Robert H. Hinckley, Sr.
Teacher, Aviation Pioneer, Vital Government Administrator, & Broadcasting Pioneer

Robert H. Hinckley, Sr., BYH Class of 1910
Robert H. Hinckley, Sr. ' 10

Brigham Young High School
Class of 1910

Robert H. Hinckley was born in Fillmore, Utah, on June 8, 1891. His parents were Edwin S. Hinckley and Addie Henry Hinckley.

His father, Edwin Smith Hinckley, graduated with the Brigham Young Academy High School Normal Class of 1891 on May 21, 1891. He then graduated with the BY Academy Collegiate Class of 1897, receiving the degree of Bachelor of Didactics (B. D.) on May 27, 1897.

Edwin Smith Hinckley became a member of the BYA faculty as Professor of Geology and Education from 1895 to 1915.

During that time, he served as the Sixth Principal of BY High School from 1904 to 1909.

It was in this atmosphere of education that Robert H. Hinckley grew up and was educated. He received his early education at the Brigham Young University Training School.

Robert graduated from Brigham Young High School in 1910. He then he served as a missionary in Germany for the Church of Jesus Christ of Latter-day Saints. He completed his college work at Brigham Young University in 1916, earning a B.A. degree.

On June 23, 1915, Robert Hinckley married Abrelia Clarissa Seely, daughter of John H. and Margaret Peel Seely.

After graduating from BYU, he and Mrs. Hinckley moved to Mount Pleasant, Utah, where Mr. Hinckley became a member of the North Sanpete High School faculty.

In the same year he established the Seely-Hinckley Automobile Company in Mount Pleasant.

In 1918, Mr. Hinckley was elected to the Utah State Legislature from Sanpete County, and in 1923 he was elected mayor of Mount Pleasant.

In 1927, Hinckley moved his family to Ogden, Utah and established an automobile business there. He became active in business, civic, and state affairs. He helped organize, and became an officer of the Utah-Pacific Airways, Inc.

The Utah-Pacific Airways company survived the pioneering stages of aviation with a perfect safety record. It carried thousands of passengers and taught hundreds of students to fly during the ten years Mr. Hinckley was associated with the company.

It was the first flying service to furnish airplanes to the government for the purpose of taking a game census in Yellowstone National Park. Utah-Pacific Airways demonstrated that it was possible to count moose, elk, mountain sheep, etc., by airplane. This became a common practice as did the technique of dropping supplies to forest-fire fighters by small parachutes, also developed by Utah-Pacific Airways.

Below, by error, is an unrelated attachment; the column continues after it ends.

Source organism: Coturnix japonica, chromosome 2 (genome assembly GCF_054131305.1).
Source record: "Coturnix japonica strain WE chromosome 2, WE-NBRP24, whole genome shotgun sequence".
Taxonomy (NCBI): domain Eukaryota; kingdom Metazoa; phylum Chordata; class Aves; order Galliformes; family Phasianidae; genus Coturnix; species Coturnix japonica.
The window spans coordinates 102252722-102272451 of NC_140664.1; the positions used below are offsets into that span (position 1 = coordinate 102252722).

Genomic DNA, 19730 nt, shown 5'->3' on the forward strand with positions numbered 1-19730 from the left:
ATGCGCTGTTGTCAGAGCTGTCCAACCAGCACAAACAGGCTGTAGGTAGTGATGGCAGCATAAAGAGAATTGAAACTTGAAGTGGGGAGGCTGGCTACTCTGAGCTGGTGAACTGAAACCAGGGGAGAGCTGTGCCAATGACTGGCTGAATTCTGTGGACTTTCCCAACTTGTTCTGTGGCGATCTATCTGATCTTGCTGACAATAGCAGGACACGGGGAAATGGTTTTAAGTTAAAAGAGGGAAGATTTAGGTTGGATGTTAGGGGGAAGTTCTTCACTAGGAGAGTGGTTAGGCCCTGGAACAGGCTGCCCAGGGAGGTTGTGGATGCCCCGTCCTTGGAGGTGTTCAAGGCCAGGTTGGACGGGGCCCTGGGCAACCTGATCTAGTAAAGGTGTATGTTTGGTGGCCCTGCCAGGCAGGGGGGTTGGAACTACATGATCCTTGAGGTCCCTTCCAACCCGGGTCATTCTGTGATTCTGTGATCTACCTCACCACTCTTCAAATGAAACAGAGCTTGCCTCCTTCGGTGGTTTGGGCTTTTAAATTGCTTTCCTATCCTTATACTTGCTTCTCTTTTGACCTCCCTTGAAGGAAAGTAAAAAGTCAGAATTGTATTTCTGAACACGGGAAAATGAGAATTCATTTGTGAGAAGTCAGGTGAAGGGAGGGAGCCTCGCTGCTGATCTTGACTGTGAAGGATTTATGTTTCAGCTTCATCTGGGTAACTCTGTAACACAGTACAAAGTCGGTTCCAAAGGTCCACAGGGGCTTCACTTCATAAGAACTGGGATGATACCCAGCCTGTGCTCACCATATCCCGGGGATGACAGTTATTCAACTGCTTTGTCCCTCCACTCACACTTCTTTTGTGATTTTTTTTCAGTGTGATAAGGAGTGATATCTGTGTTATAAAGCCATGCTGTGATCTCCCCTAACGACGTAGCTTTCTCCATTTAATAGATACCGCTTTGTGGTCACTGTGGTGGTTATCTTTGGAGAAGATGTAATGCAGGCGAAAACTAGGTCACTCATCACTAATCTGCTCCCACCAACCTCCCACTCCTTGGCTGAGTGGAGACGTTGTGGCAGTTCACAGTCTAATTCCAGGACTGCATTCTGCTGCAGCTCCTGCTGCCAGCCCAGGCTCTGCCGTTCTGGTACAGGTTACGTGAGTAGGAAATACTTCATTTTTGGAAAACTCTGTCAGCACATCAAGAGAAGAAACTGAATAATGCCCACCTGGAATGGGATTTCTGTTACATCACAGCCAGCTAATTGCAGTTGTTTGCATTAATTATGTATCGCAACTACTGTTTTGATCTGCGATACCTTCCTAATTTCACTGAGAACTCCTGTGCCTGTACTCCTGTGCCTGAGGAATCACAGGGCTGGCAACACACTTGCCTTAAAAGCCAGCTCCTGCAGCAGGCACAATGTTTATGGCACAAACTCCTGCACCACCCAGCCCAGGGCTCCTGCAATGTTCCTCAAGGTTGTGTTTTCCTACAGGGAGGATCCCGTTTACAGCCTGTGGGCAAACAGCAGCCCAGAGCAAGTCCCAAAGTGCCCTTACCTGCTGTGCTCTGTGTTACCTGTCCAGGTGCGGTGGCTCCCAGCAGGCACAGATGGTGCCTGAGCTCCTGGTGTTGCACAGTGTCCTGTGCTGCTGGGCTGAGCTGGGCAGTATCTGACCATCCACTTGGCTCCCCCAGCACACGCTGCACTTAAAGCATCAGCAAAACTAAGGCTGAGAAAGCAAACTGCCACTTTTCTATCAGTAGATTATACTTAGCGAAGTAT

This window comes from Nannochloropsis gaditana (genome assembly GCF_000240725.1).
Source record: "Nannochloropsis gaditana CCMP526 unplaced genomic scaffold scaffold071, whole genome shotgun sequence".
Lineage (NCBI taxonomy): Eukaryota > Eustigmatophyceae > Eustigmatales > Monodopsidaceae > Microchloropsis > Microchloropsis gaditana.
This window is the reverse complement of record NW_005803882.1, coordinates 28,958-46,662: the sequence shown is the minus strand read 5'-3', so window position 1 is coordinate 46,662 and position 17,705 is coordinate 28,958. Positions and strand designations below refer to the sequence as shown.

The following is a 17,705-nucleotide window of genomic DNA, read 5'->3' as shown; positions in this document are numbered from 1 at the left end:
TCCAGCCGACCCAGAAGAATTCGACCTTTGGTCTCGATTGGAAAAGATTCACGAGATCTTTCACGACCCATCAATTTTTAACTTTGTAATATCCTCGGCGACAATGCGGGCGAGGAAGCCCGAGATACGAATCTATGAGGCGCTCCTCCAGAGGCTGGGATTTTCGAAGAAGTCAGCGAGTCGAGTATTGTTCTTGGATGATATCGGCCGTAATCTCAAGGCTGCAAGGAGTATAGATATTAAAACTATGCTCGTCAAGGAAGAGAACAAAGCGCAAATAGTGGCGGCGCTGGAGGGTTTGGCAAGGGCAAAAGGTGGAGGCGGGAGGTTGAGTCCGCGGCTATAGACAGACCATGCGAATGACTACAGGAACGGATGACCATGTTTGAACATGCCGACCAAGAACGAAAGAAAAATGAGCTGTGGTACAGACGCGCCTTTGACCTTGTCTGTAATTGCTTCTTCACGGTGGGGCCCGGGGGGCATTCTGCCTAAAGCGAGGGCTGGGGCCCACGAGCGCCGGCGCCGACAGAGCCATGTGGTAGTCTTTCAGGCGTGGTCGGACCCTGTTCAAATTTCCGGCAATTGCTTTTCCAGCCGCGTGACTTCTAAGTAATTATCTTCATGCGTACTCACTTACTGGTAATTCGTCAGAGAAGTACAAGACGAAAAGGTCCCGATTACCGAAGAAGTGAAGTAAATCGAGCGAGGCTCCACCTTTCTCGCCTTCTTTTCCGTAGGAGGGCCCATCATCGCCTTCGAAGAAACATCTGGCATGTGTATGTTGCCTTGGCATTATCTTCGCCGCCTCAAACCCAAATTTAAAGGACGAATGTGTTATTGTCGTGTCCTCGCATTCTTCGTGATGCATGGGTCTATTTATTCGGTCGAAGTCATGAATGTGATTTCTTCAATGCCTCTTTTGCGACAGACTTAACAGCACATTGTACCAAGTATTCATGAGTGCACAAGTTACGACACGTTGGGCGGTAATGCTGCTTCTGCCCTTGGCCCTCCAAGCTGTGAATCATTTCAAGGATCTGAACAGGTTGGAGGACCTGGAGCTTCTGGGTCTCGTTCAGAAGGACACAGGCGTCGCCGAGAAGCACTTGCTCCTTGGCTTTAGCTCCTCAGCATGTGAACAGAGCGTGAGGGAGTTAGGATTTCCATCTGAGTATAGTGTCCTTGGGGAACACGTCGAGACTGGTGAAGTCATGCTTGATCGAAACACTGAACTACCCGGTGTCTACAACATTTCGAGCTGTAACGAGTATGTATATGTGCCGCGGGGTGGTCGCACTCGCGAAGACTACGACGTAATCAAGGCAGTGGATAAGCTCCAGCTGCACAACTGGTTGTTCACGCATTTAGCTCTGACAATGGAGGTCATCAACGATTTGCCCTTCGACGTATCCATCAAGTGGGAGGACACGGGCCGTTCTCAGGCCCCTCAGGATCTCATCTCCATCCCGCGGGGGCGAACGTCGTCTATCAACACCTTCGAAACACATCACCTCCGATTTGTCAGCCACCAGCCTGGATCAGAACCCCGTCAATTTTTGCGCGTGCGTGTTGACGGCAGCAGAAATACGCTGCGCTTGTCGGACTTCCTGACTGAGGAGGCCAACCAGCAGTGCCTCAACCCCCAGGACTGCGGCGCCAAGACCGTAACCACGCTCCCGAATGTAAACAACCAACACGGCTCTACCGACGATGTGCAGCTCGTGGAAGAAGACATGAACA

Robert H. Hinckley's enthusiasm for flying developed early. He attended his first International Air Meet at Belmont Park, New York, in 1910.

Three years later at Templehofer Field, Berlin, Germany, he made his first flight with Melli Beese, the champion woman flier of the world at that time, and wife of the French airman Charles Boutard.

Years later, in 1927, he was one of the first revenue passengers to fly between Salt Lake City and Reno on a Boeing Air Transport plane.

He became one of the most frequent users of commercial airplanes while serving as regional director of the Western Region for the Works Progress Administration. He played an important role in the development of airports under the WPA program.

When the federal government set up its emergency relief program in 1933, Robert H. Hinckley had already served on Governor George H. Dern's Voluntary Relief Committee from 1931.

He had also been appointed in 1933 by Utah Governor Henry H. Blood as director of the state emergency relief program enacted by a special session of the legislature of that year.

The responsibility of supervising the expenditure of relief funds allocated by their respective state governments, as well as large sums of money provided by the federal government, fell on the state directors.

Within a few months after Mr. Hinckley took the job of distributing federal funds, the success of his administration attracted attention in Washington, D.C.

In September 1934, Hinckley was appointed by Harry L. Hopkins to serve as assistant administrator of the Federal Emergency Relief Administration, and he continued as field representative for eleven western states, and Hawaii and Alaska, a position in which he served until 1938.

His work in these state and national relief programs launched a long career of government service.

It was because of this background of successful administration, and his outstanding contribution to the development of airports and airways, that Robert H. Hinckley was nominated by President Franklin D. Roosevelt to become a member of the Civil Aeronautics Authority in 1938.

Hinckley was sworn in August 8, 1938. Known as a man of action, it is not surprising that by November the Washington National Airport was begun. It was completed in June 1940.

Mr. Hinckley became chairman of the Civil Aeronautics Authority in April 1939.

A year later, he was appointed assistant secretary of commerce. In this position he was responsible for the direction of the Civil Aeronautics Administration, the United States Weather Bureau, and the Coast and Geodetic Survey.